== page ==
Offered by Brighton Attorney Gregory R. McMahon
Last month was the first in my series of articles on how immigration law is changing and how immigration law often intersects with criminal law. I now include the same disclaimer that neither the author nor the editor of the Brighton Buzz takes any position or opinion on this issue. Our job is to keep you informed.
As 2017 moves forward, more changes to immigration law are very possible. That is why it’s critical that you contact an immigration attorney with specific questions about your case if you feel that you may be in danger of being deported. It is not uncommon to hire both an immigration attorney and criminal defense attorney so the attorneys can work together to achieve the best possible result.
Last month, I discussed the President’s January 25, 2017 Executive Order. I will update you on what has happened since. On February 20, 2017, Department of Homeland Secretary John Kelly signed a memorandum implementing the president’s Executive Order entitled “Border Security and Immigration Enforcement Improvements.”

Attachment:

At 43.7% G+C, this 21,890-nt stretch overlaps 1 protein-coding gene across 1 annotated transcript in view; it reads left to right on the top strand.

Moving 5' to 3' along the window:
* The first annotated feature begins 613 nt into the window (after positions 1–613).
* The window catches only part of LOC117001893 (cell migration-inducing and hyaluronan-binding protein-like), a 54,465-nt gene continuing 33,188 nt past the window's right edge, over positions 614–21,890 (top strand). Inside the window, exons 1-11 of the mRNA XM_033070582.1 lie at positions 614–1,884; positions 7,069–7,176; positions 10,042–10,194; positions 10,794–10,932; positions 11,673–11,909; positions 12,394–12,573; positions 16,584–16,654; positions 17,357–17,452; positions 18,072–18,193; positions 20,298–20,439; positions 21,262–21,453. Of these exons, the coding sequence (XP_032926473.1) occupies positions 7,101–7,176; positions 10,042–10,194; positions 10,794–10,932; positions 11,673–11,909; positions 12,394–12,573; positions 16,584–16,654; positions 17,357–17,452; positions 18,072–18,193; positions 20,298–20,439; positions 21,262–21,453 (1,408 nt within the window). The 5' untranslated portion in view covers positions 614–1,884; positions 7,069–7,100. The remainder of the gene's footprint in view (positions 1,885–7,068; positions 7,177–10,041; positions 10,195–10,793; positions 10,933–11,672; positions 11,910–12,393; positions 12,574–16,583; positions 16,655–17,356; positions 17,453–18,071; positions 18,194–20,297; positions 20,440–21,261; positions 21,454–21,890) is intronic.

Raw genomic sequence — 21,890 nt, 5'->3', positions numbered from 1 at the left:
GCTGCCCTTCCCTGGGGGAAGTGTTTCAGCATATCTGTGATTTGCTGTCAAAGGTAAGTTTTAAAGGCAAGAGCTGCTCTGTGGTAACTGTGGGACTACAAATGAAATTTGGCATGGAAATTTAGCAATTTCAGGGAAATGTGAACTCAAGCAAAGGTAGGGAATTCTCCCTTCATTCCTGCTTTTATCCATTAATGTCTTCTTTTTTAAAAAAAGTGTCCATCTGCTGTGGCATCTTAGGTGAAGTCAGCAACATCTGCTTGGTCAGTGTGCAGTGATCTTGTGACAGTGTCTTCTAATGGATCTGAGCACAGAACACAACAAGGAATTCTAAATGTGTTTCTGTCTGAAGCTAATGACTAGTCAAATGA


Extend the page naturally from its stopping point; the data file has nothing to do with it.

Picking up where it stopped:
One of the key points of Secretary Kelly’s memorandum is that, under the Executive Order, “ICE will not exempt classes or categories of removable aliens from potential enforcement. All of those in violation of immigration law may be subject to immigration arrest, detention and, if found removable by final order, removal from the United States.”
How have these changes affected us locally?
- United States Immigration and Customs Enforcement Agents (ICE) have increased their presence at local courthouses in Adams County, Weld County, and Denver County.
- There have been reports that ICE agents have arrested undocumented criminal defendants at state courthouses and taken them directly into federal custody to begin the deportation process.
- Additional reports indicate that alleged victims of violent crimes are afraid to show up to state court and testify due to their fears of being arrested and deported.
The information in this column is not legal advice and does not create an attorney-client relationship.
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